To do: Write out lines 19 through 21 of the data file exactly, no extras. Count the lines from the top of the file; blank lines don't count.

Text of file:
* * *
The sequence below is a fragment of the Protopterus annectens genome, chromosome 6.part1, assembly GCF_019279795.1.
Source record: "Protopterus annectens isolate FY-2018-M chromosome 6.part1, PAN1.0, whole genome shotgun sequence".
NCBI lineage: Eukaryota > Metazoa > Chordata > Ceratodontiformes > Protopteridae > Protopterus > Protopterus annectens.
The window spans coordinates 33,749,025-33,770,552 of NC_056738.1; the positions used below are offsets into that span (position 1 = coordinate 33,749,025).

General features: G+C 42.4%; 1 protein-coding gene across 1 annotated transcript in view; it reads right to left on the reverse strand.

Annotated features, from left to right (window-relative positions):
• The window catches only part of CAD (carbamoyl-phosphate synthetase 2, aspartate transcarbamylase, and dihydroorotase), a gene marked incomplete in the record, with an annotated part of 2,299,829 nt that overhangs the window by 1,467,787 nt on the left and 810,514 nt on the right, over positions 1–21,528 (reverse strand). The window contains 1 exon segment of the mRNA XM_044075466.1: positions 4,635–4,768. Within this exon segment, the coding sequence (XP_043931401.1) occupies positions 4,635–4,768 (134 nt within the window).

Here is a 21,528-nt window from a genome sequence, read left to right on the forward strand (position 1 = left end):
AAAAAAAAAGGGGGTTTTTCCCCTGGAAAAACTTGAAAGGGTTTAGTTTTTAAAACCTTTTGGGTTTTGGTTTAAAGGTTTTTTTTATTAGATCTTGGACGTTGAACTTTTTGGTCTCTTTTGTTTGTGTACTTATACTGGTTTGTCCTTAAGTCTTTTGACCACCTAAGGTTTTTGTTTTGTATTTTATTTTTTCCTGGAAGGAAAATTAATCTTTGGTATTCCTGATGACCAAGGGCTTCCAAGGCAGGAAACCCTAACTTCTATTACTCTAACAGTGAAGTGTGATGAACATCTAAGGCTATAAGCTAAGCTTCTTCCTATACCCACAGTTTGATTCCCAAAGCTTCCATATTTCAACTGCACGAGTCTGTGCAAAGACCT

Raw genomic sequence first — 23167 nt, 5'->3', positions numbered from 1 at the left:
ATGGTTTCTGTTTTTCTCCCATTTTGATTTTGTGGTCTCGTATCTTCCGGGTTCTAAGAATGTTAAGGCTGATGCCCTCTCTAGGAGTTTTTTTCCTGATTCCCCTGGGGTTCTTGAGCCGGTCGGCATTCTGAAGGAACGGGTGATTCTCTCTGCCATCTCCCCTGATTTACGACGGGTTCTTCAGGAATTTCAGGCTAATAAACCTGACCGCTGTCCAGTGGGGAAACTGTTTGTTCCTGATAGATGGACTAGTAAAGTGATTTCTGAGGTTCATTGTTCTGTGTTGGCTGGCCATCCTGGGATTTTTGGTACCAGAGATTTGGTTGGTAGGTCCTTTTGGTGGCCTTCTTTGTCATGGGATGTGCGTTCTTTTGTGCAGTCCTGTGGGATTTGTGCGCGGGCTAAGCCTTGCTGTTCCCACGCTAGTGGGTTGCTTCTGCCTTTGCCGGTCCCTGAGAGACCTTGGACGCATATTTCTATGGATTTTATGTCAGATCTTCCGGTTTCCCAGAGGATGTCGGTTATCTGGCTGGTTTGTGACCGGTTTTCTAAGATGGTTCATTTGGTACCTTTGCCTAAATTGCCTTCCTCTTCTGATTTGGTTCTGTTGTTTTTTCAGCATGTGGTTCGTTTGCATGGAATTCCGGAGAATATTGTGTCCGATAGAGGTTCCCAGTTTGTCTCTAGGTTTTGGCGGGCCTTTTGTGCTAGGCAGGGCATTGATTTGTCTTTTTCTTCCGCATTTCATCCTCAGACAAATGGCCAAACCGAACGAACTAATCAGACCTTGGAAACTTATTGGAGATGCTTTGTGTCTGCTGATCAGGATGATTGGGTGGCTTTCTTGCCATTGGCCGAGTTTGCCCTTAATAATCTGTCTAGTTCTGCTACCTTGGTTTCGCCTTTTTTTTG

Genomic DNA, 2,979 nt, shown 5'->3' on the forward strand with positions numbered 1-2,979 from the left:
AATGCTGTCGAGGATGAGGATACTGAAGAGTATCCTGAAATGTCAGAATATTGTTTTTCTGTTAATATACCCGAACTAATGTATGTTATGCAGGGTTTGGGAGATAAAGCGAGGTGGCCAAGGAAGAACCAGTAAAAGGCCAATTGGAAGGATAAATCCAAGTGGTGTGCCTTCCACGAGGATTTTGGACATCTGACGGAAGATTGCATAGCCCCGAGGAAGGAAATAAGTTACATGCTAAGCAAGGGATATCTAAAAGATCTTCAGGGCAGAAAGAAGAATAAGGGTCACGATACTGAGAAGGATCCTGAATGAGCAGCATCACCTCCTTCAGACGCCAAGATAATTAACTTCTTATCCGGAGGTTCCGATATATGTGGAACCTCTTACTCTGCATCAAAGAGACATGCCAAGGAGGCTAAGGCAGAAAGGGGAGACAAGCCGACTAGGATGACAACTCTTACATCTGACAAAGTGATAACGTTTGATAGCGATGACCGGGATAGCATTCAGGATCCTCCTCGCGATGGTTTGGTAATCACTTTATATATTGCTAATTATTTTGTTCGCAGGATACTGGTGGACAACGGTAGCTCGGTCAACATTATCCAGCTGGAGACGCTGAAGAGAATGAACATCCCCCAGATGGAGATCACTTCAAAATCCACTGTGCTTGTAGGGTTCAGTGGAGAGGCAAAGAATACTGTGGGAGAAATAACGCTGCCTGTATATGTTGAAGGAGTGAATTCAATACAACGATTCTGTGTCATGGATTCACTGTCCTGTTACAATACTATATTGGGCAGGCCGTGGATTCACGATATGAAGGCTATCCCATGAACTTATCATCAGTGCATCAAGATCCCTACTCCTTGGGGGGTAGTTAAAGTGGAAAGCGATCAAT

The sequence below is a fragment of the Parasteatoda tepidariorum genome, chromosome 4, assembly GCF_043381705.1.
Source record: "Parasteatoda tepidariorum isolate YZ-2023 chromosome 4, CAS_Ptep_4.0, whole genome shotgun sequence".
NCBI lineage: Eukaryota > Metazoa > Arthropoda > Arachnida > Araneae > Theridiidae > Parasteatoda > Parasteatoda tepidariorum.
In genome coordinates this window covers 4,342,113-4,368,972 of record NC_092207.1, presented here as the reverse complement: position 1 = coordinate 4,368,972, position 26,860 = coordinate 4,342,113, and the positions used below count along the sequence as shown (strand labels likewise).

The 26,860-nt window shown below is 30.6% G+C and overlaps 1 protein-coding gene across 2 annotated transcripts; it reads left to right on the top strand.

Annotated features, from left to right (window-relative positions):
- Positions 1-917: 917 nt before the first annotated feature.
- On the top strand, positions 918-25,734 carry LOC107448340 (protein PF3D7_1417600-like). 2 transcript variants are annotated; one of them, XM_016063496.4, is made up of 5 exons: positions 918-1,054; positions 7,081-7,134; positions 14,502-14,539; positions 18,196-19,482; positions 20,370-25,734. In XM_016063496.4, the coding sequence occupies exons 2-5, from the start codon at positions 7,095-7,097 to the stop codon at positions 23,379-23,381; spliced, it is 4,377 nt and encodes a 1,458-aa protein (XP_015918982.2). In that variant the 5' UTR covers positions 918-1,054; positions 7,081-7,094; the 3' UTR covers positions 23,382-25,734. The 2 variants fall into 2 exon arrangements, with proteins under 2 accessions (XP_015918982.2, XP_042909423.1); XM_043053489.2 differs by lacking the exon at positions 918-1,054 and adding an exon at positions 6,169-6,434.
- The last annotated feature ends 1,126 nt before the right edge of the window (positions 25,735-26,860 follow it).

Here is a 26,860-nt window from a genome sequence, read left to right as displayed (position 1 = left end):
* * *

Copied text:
Annotated features, from left to right (window-relative positions):
- Positions 1-917: 917 nt before the first annotated feature.
- On the top strand, positions 918-25,734 carry LOC107448340 (protein PF3D7_1417600-like). 2 transcript variants are annotated; one of them, XM_016063496.4, is made up of 5 exons: positions 918-1,054; positions 7,081-7,134; positions 14,502-14,539; positions 18,196-19,482; positions 20,370-25,734. In XM_016063496.4, the coding sequence occupies exons 2-5, from the start codon at positions 7,095-7,097 to the stop codon at positions 23,379-23,381; spliced, it is 4,377 nt and encodes a 1,458-aa protein (XP_015918982.2). In that variant the 5' UTR covers positions 918-1,054; positions 7,081-7,094; the 3' UTR covers positions 23,382-25,734. The 2 variants fall into 2 exon arrangements, with proteins under 2 accessions (XP_015918982.2, XP_042909423.1); XM_043053489.2 differs by lacking the exon at positions 918-1,054 and adding an exon at positions 6,169-6,434.